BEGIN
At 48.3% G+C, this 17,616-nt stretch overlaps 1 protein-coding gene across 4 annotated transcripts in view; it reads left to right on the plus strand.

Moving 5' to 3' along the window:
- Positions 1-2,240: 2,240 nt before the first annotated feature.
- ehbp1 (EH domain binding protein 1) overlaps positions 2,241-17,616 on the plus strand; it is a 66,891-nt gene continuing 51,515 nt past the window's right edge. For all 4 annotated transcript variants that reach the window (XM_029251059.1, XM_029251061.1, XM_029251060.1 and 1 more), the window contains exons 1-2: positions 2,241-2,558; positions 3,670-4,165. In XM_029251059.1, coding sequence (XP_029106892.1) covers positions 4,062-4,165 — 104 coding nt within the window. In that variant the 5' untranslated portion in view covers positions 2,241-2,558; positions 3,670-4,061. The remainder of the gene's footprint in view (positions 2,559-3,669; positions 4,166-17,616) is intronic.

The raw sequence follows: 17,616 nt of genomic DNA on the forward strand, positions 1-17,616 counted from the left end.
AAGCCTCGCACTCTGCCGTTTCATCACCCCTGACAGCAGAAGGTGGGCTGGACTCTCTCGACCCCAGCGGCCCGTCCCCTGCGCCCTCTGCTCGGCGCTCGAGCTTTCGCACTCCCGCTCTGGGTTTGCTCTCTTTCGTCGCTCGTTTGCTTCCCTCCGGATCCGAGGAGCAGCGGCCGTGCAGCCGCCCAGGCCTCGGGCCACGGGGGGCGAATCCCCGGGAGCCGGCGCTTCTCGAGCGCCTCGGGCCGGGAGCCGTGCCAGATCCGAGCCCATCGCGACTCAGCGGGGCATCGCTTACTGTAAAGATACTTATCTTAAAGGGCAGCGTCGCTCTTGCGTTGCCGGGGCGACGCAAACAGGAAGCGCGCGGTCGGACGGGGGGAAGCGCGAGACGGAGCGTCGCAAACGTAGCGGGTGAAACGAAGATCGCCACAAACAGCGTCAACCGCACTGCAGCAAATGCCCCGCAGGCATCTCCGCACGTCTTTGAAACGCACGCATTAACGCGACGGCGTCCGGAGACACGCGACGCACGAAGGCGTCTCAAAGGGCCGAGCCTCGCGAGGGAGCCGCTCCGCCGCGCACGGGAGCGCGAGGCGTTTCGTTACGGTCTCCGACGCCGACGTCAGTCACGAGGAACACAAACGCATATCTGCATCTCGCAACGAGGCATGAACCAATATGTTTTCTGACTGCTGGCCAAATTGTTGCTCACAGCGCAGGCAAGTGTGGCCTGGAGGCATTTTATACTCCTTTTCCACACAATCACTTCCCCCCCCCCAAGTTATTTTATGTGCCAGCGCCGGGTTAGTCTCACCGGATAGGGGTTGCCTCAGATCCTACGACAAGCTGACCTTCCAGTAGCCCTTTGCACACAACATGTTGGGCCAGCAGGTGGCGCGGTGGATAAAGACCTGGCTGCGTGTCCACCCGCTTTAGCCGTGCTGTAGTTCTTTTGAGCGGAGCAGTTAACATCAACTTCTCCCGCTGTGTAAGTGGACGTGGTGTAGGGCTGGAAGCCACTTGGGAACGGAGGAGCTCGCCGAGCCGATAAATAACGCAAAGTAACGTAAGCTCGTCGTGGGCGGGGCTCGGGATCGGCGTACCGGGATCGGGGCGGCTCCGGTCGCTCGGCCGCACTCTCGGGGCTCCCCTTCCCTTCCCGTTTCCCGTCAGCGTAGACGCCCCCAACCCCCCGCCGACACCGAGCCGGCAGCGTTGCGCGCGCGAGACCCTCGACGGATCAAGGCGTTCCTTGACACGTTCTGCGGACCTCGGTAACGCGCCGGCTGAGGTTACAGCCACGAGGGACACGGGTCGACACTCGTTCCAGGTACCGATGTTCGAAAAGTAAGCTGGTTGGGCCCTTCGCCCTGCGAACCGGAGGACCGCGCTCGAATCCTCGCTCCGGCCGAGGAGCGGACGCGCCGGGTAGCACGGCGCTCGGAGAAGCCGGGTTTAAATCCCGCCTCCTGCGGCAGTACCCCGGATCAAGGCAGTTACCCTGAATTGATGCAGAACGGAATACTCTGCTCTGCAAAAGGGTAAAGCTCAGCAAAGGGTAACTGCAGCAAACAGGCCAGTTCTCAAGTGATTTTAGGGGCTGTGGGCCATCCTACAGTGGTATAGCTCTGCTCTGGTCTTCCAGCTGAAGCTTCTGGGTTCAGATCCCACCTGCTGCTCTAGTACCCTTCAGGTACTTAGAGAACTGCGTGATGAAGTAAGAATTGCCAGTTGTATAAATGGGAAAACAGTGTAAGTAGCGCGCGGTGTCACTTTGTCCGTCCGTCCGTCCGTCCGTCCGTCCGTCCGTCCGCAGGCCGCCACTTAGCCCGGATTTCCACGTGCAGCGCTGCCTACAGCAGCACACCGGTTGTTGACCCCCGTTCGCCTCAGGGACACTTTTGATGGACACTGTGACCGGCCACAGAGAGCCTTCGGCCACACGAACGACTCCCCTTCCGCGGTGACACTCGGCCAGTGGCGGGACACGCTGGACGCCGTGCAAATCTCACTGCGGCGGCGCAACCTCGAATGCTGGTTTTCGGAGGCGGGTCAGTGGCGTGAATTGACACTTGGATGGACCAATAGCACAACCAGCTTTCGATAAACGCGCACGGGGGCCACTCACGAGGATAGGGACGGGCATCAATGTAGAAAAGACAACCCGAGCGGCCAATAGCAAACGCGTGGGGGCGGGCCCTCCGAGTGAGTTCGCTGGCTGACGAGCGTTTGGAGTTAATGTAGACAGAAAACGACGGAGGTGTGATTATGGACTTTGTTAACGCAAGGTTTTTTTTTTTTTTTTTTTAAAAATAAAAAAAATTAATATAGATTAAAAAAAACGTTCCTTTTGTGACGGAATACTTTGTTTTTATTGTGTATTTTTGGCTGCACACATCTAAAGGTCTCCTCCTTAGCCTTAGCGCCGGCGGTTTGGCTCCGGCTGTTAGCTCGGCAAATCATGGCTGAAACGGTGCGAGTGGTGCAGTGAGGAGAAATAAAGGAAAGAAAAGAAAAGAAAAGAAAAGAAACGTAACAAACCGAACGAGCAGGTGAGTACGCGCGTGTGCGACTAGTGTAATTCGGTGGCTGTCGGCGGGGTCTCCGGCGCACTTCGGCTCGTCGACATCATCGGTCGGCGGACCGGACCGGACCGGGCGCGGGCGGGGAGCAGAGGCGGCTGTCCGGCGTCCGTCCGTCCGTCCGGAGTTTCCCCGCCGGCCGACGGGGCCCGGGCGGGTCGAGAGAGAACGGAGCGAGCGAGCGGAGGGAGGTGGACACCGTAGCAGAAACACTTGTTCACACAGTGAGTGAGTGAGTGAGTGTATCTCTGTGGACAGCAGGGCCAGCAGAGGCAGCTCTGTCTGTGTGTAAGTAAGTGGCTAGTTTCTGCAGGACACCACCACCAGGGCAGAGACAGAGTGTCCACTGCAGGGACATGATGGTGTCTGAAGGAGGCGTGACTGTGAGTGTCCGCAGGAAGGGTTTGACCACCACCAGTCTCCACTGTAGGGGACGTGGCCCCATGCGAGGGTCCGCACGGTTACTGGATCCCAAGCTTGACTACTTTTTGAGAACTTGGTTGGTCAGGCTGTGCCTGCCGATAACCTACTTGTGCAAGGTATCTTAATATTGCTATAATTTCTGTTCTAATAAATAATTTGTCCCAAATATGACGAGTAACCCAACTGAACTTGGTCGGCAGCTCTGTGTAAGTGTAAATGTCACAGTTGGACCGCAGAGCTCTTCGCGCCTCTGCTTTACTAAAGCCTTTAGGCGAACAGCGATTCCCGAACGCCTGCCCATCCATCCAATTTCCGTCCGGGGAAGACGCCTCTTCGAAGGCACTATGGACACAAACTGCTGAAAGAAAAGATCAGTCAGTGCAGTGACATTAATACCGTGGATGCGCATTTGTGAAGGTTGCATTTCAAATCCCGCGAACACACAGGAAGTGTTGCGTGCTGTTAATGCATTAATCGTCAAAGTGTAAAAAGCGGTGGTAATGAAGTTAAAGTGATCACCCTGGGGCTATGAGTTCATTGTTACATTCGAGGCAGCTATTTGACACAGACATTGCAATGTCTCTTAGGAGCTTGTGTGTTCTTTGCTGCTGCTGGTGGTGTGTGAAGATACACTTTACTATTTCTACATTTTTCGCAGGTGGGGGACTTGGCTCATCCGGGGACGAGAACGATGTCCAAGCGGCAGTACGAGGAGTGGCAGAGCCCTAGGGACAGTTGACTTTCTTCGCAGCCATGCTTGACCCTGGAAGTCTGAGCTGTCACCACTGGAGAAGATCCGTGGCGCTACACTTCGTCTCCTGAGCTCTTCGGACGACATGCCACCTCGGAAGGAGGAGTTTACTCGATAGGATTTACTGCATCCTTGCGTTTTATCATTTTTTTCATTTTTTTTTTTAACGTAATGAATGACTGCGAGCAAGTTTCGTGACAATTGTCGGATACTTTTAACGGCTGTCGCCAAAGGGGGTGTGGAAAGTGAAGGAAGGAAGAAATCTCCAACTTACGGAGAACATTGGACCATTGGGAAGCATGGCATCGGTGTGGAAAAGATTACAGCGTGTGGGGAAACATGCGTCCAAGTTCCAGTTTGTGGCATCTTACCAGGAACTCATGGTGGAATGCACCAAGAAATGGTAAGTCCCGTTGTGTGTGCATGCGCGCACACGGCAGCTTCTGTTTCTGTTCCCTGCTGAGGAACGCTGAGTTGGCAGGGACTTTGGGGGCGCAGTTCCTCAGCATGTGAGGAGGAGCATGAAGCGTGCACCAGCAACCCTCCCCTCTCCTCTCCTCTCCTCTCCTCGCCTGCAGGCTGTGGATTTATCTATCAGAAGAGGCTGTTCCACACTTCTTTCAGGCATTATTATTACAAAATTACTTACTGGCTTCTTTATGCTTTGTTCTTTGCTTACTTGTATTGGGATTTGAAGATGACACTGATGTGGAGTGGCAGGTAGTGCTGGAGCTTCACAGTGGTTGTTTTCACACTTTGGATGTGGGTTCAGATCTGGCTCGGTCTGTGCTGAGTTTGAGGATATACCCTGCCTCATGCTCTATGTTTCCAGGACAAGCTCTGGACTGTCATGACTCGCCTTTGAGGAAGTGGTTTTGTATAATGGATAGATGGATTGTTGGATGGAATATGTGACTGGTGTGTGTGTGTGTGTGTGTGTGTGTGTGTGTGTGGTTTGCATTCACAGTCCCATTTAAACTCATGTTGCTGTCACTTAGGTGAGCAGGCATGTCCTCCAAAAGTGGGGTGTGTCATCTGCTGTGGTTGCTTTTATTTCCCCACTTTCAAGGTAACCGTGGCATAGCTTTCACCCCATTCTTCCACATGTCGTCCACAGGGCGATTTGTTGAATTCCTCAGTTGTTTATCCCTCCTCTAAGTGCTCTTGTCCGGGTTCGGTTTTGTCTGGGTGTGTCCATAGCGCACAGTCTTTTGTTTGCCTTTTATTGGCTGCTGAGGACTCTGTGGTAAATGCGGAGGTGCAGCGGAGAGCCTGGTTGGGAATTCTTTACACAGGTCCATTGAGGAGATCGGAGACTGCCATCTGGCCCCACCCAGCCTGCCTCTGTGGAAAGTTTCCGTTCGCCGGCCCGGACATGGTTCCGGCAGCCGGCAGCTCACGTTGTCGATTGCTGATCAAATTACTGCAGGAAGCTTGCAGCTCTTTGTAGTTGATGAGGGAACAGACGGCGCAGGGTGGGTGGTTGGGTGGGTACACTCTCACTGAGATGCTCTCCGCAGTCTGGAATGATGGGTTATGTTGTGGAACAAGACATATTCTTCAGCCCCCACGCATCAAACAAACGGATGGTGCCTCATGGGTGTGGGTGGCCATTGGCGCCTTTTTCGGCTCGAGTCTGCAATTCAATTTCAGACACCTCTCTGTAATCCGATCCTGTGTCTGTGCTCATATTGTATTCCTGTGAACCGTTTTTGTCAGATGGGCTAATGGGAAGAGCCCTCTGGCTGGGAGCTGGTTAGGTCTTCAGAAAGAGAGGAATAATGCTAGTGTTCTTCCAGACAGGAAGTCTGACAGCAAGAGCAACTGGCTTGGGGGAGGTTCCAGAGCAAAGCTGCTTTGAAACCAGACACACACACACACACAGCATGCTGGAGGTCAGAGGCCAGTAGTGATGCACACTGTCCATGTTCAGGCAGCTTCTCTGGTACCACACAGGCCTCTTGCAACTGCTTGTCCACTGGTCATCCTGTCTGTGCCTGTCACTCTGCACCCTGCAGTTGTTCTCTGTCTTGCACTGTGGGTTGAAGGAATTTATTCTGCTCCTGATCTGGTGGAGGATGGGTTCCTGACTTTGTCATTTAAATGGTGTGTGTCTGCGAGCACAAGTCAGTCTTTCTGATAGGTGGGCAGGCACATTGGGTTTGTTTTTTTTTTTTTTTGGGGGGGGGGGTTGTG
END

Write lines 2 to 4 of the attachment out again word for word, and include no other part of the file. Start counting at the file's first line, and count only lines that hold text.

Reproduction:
Moving 5' to 3' along the window:
- Positions 1-2,240: 2,240 nt before the first annotated feature.
- ehbp1 (EH domain binding protein 1) overlaps positions 2,241-17,616 on the plus strand; it is a 66,891-nt gene continuing 51,515 nt past the window's right edge. For all 4 annotated transcript variants that reach the window (XM_029251059.1, XM_029251061.1, XM_029251060.1 and 1 more), the window contains exons 1-2: positions 2,241-2,558; positions 3,670-4,165. In XM_029251059.1, coding sequence (XP_029106892.1) covers positions 4,062-4,165 — 104 coding nt within the window. In that variant the 5' untranslated portion in view covers positions 2,241-2,558; positions 3,670-4,061. The remainder of the gene's footprint in view (positions 2,559-3,669; positions 4,166-17,616) is intronic.